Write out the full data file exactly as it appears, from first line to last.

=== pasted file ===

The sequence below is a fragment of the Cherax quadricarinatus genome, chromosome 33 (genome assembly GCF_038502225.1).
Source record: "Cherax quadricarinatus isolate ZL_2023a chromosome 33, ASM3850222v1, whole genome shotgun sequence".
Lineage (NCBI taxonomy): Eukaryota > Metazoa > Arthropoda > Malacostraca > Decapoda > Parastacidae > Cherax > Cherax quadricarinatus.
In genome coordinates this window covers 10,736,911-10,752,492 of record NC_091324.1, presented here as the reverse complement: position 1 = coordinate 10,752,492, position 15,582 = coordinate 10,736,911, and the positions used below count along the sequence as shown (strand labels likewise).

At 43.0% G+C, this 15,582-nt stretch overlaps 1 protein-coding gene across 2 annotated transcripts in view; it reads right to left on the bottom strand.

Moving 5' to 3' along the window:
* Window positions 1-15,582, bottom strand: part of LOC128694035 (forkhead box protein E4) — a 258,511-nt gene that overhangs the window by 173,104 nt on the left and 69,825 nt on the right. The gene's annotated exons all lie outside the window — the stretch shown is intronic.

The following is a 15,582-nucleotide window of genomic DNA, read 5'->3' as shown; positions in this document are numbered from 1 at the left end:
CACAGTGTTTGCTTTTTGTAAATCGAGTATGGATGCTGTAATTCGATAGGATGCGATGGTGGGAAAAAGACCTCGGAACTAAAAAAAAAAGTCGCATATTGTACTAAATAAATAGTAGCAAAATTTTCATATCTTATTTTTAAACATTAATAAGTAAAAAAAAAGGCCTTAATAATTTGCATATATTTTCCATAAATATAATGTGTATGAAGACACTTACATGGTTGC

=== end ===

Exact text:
The sequence below is a fragment of the Cherax quadricarinatus genome, chromosome 33 (genome assembly GCF_038502225.1).
Source record: "Cherax quadricarinatus isolate ZL_2023a chromosome 33, ASM3850222v1, whole genome shotgun sequence".
Lineage (NCBI taxonomy): Eukaryota > Metazoa > Arthropoda > Malacostraca > Decapoda > Parastacidae > Cherax > Cherax quadricarinatus.
In genome coordinates this window covers 10,736,911-10,752,492 of record NC_091324.1, presented here as the reverse complement: position 1 = coordinate 10,752,492, position 15,582 = coordinate 10,736,911, and the positions used below count along the sequence as shown (strand labels likewise).

At 43.0% G+C, this 15,582-nt stretch overlaps 1 protein-coding gene across 2 annotated transcripts in view; it reads right to left on the bottom strand.

Moving 5' to 3' along the window:
* Window positions 1-15,582, bottom strand: part of LOC128694035 (forkhead box protein E4) — a 258,511-nt gene that overhangs the window by 173,104 nt on the left and 69,825 nt on the right. The gene's annotated exons all lie outside the window — the stretch shown is intronic.

The following is a 15,582-nucleotide window of genomic DNA, read 5'->3' as shown; positions in this document are numbered from 1 at the left end:
CACAGTGTTTGCTTTTTGTAAATCGAGTATGGATGCTGTAATTCGATAGGATGCGATGGTGGGAAAAAGACCTCGGAACTAAAAAAAAAAGTCGCATATTGTACTAAATAAATAGTAGCAAAATTTTCATATCTTATTTTTAAACATTAATAAGTAAAAAAAAAGGCCTTAATAATTTGCATATATTTTCCATAAATATAATGTGTATGAAGACACTTACATGGTTGC